Beef in cold storage fell another 21 million pounds in April from the previous month’s figure of 451 million. This is the lowest cold storage number since June of 2017. Seasonally, beef in cold storage typically declines in the first 5 months of the year and remains there through the summer quarter before inventories build again in September through the end of the year. Another decline in May might take inventories back to the lowest levels since 2014. These smaller levels in cold storage point to several positive signs for the beef industry.
As supply continues to climb, demand appears to be working through those higher slaughter numbers as well as eroding relatively high cold storage figures that built up last year. Last year, beef exports saw record high levels, but there was still enough beef on the market to enlarge cold storage inventory. The opposite has been true this year. Cold storage inventories have been falling more aggressively and first quarter exports of muscle cuts saw a pullback in interest from international buyers (down 5%).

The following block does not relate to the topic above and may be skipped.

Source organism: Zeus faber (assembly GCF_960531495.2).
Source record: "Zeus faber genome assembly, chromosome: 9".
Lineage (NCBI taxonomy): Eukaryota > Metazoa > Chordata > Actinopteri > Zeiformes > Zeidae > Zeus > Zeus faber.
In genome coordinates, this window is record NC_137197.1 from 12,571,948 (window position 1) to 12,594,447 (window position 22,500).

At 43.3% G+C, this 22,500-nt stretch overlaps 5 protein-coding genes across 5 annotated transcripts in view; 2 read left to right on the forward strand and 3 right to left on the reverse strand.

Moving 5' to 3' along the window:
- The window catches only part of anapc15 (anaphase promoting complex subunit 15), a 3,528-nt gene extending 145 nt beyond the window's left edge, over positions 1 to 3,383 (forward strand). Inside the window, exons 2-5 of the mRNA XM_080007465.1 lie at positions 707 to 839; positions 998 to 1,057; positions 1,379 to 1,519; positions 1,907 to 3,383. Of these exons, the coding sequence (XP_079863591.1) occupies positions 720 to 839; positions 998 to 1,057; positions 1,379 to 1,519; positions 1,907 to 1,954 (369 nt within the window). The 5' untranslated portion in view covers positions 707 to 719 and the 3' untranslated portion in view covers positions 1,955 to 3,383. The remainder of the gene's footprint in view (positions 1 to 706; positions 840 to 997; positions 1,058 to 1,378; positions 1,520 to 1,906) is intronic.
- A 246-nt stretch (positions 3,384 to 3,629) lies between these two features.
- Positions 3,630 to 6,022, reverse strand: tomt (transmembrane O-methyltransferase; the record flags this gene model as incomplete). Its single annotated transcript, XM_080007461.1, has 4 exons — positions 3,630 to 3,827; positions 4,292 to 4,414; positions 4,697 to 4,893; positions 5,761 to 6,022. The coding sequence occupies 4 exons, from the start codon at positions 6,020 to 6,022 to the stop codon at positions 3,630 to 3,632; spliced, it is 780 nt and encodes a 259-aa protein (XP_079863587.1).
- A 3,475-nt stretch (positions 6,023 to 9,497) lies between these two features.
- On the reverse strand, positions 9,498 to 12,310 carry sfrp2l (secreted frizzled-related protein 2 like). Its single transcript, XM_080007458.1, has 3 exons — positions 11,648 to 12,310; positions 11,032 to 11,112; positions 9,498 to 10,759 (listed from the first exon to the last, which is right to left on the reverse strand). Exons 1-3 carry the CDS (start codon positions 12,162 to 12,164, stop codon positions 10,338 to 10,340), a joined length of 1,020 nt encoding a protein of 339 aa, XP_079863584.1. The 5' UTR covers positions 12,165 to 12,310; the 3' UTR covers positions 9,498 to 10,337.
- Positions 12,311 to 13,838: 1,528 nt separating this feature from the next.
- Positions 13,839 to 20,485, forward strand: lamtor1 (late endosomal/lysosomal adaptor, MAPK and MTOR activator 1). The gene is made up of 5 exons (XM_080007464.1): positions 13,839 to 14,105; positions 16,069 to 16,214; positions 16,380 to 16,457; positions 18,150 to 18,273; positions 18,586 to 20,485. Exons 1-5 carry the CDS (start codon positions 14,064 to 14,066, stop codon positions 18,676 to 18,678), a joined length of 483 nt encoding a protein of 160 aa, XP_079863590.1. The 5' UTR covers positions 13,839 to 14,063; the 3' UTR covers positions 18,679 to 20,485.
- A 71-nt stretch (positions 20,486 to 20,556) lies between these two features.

Cold storage though, tends to be mostly boneless products (over 92% in April), while cuts of beef represented a much smaller proportion. Beef cuts in cold storage climbed month-over-month in April, while boneless beef declined 26 million pounds. We believe this points to greater consumption in the domestic market. Grilling season has begun, albeit slowly, and a healthy economy provides strong incentives for beef demand to be robust. The boxed beef cutout was elevated for the first 5 months of the year but has since started to fall. The cold storage report remains a rearview mirror type of report, and the cutout may be a leading indicator of demand weakness later in the year. Still, tightening cold storage stocks will put beef supplies in a better place to ride out the balance of this year.